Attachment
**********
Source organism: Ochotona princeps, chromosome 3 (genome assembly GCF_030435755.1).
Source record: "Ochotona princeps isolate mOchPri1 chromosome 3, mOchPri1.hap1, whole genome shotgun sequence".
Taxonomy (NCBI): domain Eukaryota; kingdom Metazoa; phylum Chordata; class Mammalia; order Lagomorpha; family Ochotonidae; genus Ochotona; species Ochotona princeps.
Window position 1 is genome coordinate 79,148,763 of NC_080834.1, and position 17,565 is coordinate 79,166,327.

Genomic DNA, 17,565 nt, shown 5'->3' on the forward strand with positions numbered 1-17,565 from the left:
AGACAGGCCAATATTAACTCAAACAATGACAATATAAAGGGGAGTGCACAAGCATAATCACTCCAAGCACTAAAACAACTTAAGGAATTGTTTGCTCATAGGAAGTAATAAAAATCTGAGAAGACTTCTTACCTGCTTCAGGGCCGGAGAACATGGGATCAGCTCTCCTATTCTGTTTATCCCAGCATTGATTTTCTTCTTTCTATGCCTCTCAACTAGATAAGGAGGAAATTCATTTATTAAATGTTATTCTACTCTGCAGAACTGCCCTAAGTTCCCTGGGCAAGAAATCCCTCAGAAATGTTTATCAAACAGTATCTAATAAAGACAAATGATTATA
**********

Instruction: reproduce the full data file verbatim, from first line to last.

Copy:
Source organism: Ochotona princeps, chromosome 3 (genome assembly GCF_030435755.1).
Source record: "Ochotona princeps isolate mOchPri1 chromosome 3, mOchPri1.hap1, whole genome shotgun sequence".
Taxonomy (NCBI): domain Eukaryota; kingdom Metazoa; phylum Chordata; class Mammalia; order Lagomorpha; family Ochotonidae; genus Ochotona; species Ochotona princeps.
Window position 1 is genome coordinate 79,148,763 of NC_080834.1, and position 17,565 is coordinate 79,166,327.

Genomic DNA, 17,565 nt, shown 5'->3' on the forward strand with positions numbered 1-17,565 from the left:
AGACAGGCCAATATTAACTCAAACAATGACAATATAAAGGGGAGTGCACAAGCATAATCACTCCAAGCACTAAAACAACTTAAGGAATTGTTTGCTCATAGGAAGTAATAAAAATCTGAGAAGACTTCTTACCTGCTTCAGGGCCGGAGAACATGGGATCAGCTCTCCTATTCTGTTTATCCCAGCATTGATTTTCTTCTTTCTATGCCTCTCAACTAGATAAGGAGGAAATTCATTTATTAAATGTTATTCTACTCTGCAGAACTGCCCTAAGTTCCCTGGGCAAGAAATCCCTCAGAAATGTTTATCAAACAGTATCTAATAAAGACAAATGATTATA